Each year, the course attracts a range of mature students and professionals across Ireland, Europe and further afield. The Degree is intended to bridge the gap between the academic study of law and practise. Throughout the course, teaching and learning modalities focus on the implementation of the law. The programme is demanding with extensive preparation required in advance of each class and is delivered by qualified barristers. Students gain in–depth knowledge of all aspects of the law, which includes delving into subjects that involve advocacy, consultation, dispute resolution and research.

Mock trials, regular assessments, compulsory attendance and monitoring of knowledge and skills attained, all ensure that graduates of the Degree are adequately prepared for the rigours of the profession, or the integration of their knowledge and skills into another field of work. 

Becoming a Barrister 

becoming a barrister

Statement of the Required Competencies of a Barrister 

The purpose of the Statement of the Required Competencies of a Barrister is to outline the knowledge, professional skills and personal attributes required to be a competent practising barrister.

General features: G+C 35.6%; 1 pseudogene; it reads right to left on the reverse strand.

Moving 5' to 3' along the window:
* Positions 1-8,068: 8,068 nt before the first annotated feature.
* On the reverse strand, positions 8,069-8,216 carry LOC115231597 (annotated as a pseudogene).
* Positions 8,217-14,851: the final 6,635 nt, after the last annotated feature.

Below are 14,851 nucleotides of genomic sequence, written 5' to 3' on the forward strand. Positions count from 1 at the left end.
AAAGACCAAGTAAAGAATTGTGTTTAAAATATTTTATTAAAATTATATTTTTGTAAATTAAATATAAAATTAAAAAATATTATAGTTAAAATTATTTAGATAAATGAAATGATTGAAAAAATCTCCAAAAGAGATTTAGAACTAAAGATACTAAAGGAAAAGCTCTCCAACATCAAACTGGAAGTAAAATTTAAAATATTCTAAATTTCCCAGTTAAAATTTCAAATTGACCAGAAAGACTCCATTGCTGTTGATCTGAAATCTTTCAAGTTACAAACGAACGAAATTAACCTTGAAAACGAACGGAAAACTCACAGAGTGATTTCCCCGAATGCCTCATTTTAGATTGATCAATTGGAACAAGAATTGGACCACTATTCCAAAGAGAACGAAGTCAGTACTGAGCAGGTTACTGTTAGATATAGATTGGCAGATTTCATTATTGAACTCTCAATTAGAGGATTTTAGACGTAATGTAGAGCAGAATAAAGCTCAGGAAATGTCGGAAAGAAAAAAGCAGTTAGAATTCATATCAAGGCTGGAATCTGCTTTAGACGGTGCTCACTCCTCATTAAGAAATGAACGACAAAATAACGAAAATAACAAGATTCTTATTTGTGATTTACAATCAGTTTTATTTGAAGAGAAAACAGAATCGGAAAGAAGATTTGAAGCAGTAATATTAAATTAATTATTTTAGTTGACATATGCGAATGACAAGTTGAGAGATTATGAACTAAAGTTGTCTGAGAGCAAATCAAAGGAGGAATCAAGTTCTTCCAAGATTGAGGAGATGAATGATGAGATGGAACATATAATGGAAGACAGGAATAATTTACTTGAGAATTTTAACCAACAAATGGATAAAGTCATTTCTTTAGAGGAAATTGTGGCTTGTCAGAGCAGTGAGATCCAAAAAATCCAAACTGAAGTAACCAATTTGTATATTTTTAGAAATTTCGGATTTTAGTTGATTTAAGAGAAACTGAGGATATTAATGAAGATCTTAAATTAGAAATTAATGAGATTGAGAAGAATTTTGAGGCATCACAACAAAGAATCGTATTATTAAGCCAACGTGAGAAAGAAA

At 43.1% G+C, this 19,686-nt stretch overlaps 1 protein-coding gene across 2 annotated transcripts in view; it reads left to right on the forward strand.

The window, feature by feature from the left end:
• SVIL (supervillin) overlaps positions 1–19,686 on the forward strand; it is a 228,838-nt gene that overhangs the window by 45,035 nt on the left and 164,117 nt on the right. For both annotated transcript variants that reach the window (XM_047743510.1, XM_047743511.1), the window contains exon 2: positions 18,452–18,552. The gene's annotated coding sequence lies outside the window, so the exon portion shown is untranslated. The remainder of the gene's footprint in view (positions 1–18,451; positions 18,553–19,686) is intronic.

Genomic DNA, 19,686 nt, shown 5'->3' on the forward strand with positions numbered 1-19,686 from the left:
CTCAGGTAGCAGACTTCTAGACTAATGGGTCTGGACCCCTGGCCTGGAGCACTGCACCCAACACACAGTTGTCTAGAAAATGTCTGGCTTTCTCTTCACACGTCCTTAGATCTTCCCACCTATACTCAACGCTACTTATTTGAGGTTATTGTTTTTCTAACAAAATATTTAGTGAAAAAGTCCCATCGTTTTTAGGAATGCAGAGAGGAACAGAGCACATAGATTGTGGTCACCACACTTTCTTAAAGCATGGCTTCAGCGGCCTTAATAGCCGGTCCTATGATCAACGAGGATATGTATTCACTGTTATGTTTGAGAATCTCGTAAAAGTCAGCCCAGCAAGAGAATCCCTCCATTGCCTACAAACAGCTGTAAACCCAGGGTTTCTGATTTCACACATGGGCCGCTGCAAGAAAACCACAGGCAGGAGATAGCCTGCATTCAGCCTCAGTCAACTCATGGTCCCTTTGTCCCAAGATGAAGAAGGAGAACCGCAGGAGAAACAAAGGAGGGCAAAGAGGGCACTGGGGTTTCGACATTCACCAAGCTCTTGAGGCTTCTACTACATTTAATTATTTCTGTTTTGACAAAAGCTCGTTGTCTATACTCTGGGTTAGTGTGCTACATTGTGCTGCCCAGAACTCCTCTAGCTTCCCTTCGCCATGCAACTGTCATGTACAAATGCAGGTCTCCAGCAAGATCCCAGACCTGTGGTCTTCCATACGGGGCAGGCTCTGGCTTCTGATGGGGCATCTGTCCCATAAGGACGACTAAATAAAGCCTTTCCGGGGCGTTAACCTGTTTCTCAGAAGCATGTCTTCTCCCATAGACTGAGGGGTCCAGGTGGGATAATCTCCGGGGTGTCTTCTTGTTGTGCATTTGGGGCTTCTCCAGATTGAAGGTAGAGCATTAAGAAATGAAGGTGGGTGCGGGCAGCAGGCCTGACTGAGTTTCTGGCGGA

A student who successfully completes the professional course at King’s Inns is eligible to be admitted to the degree of Barrister–at–Law and called to The Bar of Ireland with a full right–of–audience before all courts in the State and to practise as a barrister independently. As a result, King’s Inns teaches and examines the degree of Barrister–at–Law course to a “fit to practise” standard.

People who are interested in becoming a barrister are encouraged to read the Statement.

Statement of the Required Competencies of a Barrister

Barrister–at–Law Syllabus

The syllabus covers the following subjects and activities:

1. Remedies and Quantum

2. Practice and Procedure:

  • Civil Practice and Procedure
  • Criminal Practice and Procedure
  • Evidence

3. Legal Skills:

  • Advocacy
  • Alternative Dispute Resolution
  • Consultation
  • Opinion Writing
  • Drafting
  • Legal Research

4. Ethics, Professional Responsibility and Practice Management